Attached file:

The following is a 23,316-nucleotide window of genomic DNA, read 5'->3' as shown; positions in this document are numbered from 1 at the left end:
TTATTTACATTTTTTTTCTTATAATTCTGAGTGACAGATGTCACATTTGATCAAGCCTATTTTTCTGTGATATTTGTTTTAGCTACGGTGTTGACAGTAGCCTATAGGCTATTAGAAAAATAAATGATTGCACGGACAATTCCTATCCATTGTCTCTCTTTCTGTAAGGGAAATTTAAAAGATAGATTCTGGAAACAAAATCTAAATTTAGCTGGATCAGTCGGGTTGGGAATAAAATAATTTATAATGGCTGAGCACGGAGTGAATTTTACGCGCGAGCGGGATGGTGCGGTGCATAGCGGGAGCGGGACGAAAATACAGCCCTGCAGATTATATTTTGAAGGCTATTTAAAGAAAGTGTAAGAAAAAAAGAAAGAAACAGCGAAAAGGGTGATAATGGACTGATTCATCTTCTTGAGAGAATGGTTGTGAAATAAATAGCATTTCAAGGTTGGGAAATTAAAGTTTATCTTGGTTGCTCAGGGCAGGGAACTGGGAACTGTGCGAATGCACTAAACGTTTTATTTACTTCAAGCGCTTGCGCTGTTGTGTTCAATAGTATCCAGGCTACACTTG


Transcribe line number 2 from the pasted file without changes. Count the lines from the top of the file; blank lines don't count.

TTATTTACATTTTTTTTCTTATAATTCTGAGTGACAGATGTCACATTTGATCAAGCCTATTTTTCTGTGATATTTGTTTTAGCTACGGTGTTGACAGTAGCCTATAGGCTATTAGAAAAATAAATGATTGCACGGACAATTCCTATCCATTGTCTCTCTTTCTGTAAGGGAAATTTAAAAGATAGATTCTGGAAACAAAATCTAAATTTAGCTGGATCAGTCGGGTTGGGAATAAAATAATTTATAATGGCTGAGCACGGAGTGAATTTTACGCGCGAGCGGGATGGTGCGGTGCATAGCGGGAGCGGGACGAAAATACAGCCCTGCAGATTATATTTTGAAGGCTATTTAAAGAAAGTGTAAGAAAAAAAGAAAGAAACAGCGAAAAGGGTGATAATGGACTGATTCATCTTCTTGAGAGAATGGTTGTGAAATAAATAGCATTTCAAGGTTGGGAAATTAAAGTTTATCTTGGTTGCTCAGGGCAGGGAACTGGGAACTGTGCGAATGCACTAAACGTTTTATTTACTTCAAGCGCTTGCGCTGTTGTGTTCAATAGTATCCAGGCTACACTTG